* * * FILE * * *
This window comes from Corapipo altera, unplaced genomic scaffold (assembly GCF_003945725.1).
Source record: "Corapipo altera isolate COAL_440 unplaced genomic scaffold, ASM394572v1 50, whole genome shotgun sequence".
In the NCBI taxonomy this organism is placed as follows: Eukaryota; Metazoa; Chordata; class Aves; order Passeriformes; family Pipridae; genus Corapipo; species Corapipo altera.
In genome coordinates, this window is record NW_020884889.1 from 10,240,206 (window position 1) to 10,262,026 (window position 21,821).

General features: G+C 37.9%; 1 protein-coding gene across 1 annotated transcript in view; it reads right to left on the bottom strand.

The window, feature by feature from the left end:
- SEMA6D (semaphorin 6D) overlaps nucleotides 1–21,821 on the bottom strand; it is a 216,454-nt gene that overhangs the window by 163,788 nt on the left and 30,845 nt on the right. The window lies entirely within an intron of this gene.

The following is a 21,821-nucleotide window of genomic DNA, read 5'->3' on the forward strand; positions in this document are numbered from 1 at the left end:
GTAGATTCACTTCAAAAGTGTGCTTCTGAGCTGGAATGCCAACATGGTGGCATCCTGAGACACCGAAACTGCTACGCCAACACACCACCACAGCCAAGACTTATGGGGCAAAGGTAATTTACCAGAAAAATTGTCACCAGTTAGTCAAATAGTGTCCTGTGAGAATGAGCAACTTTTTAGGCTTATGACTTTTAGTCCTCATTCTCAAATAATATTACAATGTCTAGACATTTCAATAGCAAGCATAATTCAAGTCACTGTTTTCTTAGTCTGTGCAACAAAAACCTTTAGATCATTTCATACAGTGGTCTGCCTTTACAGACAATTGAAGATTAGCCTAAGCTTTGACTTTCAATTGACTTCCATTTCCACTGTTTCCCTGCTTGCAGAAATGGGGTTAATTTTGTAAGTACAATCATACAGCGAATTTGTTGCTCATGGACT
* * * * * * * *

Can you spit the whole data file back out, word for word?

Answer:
This window comes from Corapipo altera, unplaced genomic scaffold (assembly GCF_003945725.1).
Source record: "Corapipo altera isolate COAL_440 unplaced genomic scaffold, ASM394572v1 50, whole genome shotgun sequence".
In the NCBI taxonomy this organism is placed as follows: Eukaryota; Metazoa; Chordata; class Aves; order Passeriformes; family Pipridae; genus Corapipo; species Corapipo altera.
In genome coordinates, this window is record NW_020884889.1 from 10,240,206 (window position 1) to 10,262,026 (window position 21,821).

General features: G+C 37.9%; 1 protein-coding gene across 1 annotated transcript in view; it reads right to left on the bottom strand.

The window, feature by feature from the left end:
- SEMA6D (semaphorin 6D) overlaps nucleotides 1–21,821 on the bottom strand; it is a 216,454-nt gene that overhangs the window by 163,788 nt on the left and 30,845 nt on the right. The window lies entirely within an intron of this gene.

The following is a 21,821-nucleotide window of genomic DNA, read 5'->3' on the forward strand; positions in this document are numbered from 1 at the left end:
GTAGATTCACTTCAAAAGTGTGCTTCTGAGCTGGAATGCCAACATGGTGGCATCCTGAGACACCGAAACTGCTACGCCAACACACCACCACAGCCAAGACTTATGGGGCAAAGGTAATTTACCAGAAAAATTGTCACCAGTTAGTCAAATAGTGTCCTGTGAGAATGAGCAACTTTTTAGGCTTATGACTTTTAGTCCTCATTCTCAAATAATATTACAATGTCTAGACATTTCAATAGCAAGCATAATTCAAGTCACTGTTTTCTTAGTCTGTGCAACAAAAACCTTTAGATCATTTCATACAGTGGTCTGCCTTTACAGACAATTGAAGATTAGCCTAAGCTTTGACTTTCAATTGACTTCCATTTCCACTGTTTCCCTGCTTGCAGAAATGGGGTTAATTTTGTAAGTACAATCATACAGCGAATTTGTTGCTCATGGACT